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Jean Naggar, author of the memoir Sipping from the Nile: My Exodus from Egypt, shares with us some thoughts on the art of the memoir. Enter our drawing for a free copy of Sipping from the Nile by leaving a comment on AJL's Facebook page at facebook.com/jewishlibraries by April 30, 2012!  And now, let's hear from Jean, herself:


I never planned to write a memoir. Fiction was my passion, and if I was ever granted time to write, I knew it would be a novel. The catalyst that started the process of writing my memoir came zooming out of left field soon after the births of my first grandchildren. I realized then that they would be growing up so distant from me in generation, time, and space, that they would never be able to imagine the childhood I had experienced, or to know the people who had woven the magical fabric of my young years. Looking back, I realized that the community and the world I had known had completely disappeared. It began to seem increasingly important to write them back into being, to preserve their vibrant personalities and idiosyncrasies, along with the rich and complicated world in which they flourished.           


I had grown up in a large extended Sephardic family in Egypt, before the Suez crisis of 1956 put an end to that life and that world. This newborn generation sending billows of joy to my heart held the key to the future, but I held the key to their past. They were entitled to find it, if they ever went seeking.

           

So I thought I should jot down a few memories of my childhood in moments stolen from a busy life. I never meant to share my reflections with the world. I wrote for my family. But as I began to open locked doors and allow the past back in, more and more memories, more scenes, more scents and sounds of a lost world swelled into being and jostled in my mind for attention. Soon, I began to write for the immense pleasure in the craft, and the satisfaction of feeling that I was rendering homage to those who came before me, and laying a path for those in search of themselves to follow. I began to see that I, myself, was a mere fragment in time, the sum of choices made by unknown ancestors, in a distant past.

           

The more I worked on draft after draft, the more I came to an understanding that memoir is both unique, and universal. As readers began to respond to what I had written, I learned that each personal memoir holds truths and commonalities way beyond those experienced by the writer.  Every life, whatever the circumstances, turns out to be a universal tale of reversals and transformations, shaped by the storms of politics, economics, wars, and losses; the prism through which each tale is viewed is what bends the experience into widely differing shapes for each individual. Every memoir is an attempt to make sense of it all, to seek out a vanished past that leaves its faint footprint in the present.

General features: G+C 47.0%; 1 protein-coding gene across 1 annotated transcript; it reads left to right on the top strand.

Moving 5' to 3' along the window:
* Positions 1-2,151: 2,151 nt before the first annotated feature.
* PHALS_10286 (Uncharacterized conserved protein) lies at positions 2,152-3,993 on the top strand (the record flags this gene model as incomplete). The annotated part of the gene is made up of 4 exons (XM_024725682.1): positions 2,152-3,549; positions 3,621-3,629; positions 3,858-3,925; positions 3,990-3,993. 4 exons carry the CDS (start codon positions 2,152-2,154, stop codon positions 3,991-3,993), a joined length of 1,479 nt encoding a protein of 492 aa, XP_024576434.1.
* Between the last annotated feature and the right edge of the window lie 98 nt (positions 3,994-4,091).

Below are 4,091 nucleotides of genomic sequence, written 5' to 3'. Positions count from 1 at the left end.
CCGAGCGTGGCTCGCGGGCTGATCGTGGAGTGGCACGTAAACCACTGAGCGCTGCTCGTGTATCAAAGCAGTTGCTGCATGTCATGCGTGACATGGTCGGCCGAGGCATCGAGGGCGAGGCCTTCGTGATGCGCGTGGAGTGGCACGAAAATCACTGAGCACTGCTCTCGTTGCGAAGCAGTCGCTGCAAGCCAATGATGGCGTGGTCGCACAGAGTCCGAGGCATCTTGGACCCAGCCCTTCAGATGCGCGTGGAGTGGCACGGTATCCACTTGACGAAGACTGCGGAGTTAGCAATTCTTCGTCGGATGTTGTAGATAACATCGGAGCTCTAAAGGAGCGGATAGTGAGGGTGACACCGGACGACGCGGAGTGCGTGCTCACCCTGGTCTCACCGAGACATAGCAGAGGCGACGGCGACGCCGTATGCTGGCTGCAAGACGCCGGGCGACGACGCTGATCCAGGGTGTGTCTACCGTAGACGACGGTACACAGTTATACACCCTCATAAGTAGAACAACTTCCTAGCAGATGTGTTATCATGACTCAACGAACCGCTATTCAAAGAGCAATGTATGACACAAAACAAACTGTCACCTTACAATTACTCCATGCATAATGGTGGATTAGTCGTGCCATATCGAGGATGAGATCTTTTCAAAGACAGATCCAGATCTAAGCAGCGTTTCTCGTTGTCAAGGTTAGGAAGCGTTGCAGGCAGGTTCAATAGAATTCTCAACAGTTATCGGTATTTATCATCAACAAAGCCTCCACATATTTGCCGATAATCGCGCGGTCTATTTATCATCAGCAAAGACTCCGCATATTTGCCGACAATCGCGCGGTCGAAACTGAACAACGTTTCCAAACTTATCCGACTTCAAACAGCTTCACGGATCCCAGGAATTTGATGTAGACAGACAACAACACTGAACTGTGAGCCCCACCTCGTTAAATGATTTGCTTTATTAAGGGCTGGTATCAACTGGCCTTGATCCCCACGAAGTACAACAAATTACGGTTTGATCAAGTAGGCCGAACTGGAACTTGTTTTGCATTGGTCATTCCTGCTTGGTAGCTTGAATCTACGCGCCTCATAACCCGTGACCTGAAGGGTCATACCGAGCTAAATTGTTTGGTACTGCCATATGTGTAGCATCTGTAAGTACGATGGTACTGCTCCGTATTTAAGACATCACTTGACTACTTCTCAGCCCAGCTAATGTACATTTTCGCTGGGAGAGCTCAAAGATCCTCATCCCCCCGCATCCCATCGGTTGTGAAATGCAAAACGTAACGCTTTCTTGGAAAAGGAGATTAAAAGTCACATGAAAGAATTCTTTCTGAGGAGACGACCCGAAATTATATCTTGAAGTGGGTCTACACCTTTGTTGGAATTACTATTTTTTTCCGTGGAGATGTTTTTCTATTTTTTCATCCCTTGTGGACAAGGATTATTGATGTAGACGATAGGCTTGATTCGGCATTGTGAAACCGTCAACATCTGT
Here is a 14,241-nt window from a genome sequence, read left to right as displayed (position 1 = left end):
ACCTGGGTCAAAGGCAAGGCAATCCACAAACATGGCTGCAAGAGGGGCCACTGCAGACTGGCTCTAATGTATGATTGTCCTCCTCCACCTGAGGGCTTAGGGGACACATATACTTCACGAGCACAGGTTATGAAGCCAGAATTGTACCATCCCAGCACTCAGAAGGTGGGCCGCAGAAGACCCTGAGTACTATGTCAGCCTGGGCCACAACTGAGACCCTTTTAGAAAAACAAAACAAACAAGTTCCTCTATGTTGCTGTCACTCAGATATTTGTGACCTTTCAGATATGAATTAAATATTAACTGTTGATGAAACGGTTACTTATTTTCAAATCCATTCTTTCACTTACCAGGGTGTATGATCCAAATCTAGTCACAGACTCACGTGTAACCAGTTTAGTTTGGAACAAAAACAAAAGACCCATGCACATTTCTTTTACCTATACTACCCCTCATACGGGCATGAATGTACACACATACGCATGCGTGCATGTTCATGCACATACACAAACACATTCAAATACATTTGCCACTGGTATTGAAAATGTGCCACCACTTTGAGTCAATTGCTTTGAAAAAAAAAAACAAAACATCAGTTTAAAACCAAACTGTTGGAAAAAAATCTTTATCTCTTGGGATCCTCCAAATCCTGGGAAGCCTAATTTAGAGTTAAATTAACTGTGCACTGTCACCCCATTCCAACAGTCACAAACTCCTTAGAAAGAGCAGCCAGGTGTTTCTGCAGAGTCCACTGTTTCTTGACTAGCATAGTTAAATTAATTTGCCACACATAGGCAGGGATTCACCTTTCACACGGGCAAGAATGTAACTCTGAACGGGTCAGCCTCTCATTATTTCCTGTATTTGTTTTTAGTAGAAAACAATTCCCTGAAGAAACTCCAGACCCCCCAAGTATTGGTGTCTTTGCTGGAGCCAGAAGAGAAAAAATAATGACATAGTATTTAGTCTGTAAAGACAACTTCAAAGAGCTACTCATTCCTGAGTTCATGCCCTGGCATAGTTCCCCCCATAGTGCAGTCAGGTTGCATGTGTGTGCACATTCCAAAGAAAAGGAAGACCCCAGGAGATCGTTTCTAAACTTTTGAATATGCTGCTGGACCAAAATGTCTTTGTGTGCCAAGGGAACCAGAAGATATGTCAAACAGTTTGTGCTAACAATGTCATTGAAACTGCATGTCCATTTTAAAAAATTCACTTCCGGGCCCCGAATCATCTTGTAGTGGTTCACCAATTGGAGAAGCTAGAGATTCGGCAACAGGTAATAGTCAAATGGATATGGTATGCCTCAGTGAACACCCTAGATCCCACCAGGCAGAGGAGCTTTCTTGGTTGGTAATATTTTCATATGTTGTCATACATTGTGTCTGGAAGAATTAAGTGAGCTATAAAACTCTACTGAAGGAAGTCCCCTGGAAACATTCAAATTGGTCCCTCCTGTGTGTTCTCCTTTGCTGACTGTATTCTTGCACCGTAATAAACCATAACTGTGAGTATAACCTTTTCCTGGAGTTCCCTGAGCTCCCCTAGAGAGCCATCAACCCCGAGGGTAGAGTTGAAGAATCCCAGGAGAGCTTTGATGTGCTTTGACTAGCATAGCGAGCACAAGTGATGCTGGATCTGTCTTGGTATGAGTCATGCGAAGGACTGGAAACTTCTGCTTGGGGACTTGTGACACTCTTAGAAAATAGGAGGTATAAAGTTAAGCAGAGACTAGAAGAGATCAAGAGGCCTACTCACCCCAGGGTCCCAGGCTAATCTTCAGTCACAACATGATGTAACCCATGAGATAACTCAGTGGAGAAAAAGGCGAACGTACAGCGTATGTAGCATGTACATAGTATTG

We live in an era of emails and text messages that leave little possibility for future generations to discover a bundle of letters bound with blue ribbon in an attic. History and biography are always colored by the politics of the day. So I believe that personal memoir will probably be the only true witness for future generations to learn how we really lived, and who we were.

           

In striving to make sense of our own lives, we are drawn to read about the lives of others. Whether those lives mirror our own or offer a taste of exotica or trauma we have not shared, we enter them for a brief time, taking pleasure or pain in the sharing, and always finding a common humanity.

           

For me, writing my memoir, Sipping From the Nile, was a transformational experience. I laid the past to rest. The echo of my life bounced back to me across the topography of decades, bringing resolution, self-knowledge, meaning, and substance to the present.

About Jean Naggar

Jean Naggar was born in Alexandria, Egypt. She grew up in Cairo, moving to England, and then New York City, where she currently resides. She is the founder of the prominent Jean V. Naggar Literary Agency, Inc. Her work has been published in the New York Times, the Village Voice and Publishers Weekly. She is the mother of three adult children and grandmother of seven. Now, she is at last exploring her childhood dreams: to write.

Her memoir of a magical childhood, SIPPING FROM THE NILE, My Exodus from Egypt, is available in print, Kindle and audio versions at the following link: Amazon, or you can visit her at: www.jeannaggar.com and www.JVNLA.com.

Posted in: Authors, Giveaway


Several weeks ago I had the privilege to interview Alix Strauss, author of Based upon Availability, published this past summer by HarperCollins.

Alix and I talked about the book, her own story and her history with libraries and Judaism.

The interview is about 18 minutes long in two parts:

Alix Strauss Part 1

Alix Strauss Part 2

We are hosting a giveaway of a finished, signed copy of Based Upon Availability in conjunction with this interview. To enter, simply  leave a comment on this post with your email address. I will pick a winner using random-number generator random.org on October 7 and notify the winner on October 11. The winner will have until Friday, October 15 to reply. The contest is open to United States addresses only.

Don't forget to comment with your email address for a chance to win a paperback of the book!

Posted by Marie.